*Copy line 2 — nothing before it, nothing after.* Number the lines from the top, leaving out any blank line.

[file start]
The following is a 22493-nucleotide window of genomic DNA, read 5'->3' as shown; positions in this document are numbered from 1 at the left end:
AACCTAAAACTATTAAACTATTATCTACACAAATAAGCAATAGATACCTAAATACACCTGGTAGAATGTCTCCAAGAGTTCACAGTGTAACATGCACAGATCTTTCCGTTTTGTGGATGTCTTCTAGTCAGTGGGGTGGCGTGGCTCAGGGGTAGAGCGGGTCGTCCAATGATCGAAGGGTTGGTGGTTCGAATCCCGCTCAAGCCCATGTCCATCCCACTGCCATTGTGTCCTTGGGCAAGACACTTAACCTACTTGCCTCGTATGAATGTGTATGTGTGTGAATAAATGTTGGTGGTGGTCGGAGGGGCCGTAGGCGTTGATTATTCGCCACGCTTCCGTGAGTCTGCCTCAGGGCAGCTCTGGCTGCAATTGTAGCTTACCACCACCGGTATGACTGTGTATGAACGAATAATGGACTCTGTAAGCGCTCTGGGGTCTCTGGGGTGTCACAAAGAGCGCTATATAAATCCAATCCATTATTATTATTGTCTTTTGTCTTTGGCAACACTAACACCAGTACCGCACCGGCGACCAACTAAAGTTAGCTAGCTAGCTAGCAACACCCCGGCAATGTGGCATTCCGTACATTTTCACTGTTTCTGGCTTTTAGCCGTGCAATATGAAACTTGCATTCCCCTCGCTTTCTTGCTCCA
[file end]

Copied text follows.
AACCTAAAACTATTAAACTATTATCTACACAAATAAGCAATAGATACCTAAATACACCTGGTAGAATGTCTCCAAGAGTTCACAGTGTAACATGCACAGATCTTTCCGTTTTGTGGATGTCTTCTAGTCAGTGGGGTGGCGTGGCTCAGGGGTAGAGCGGGTCGTCCAATGATCGAAGGGTTGGTGGTTCGAATCCCGCTCAAGCCCATGTCCATCCCACTGCCATTGTGTCCTTGGGCAAGACACTTAACCTACTTGCCTCGTATGAATGTGTATGTGTGTGAATAAATGTTGGTGGTGGTCGGAGGGGCCGTAGGCGTTGATTATTCGCCACGCTTCCGTGAGTCTGCCTCAGGGCAGCTCTGGCTGCAATTGTAGCTTACCACCACCGGTATGACTGTGTATGAACGAATAATGGACTCTGTAAGCGCTCTGGGGTCTCTGGGGTGTCACAAAGAGCGCTATATAAATCCAATCCATTATTATTATTGTCTTTTGTCTTTGGCAACACTAACACCAGTACCGCACCGGCGACCAACTAAAGTTAGCTAGCTAGCTAGCAACACCCCGGCAATGTGGCATTCCGTACATTTTCACTGTTTCTGGCTTTTAGCCGTGCAATATGAAACTTGCATTCCCCTCGCTTTCTTGCTCCA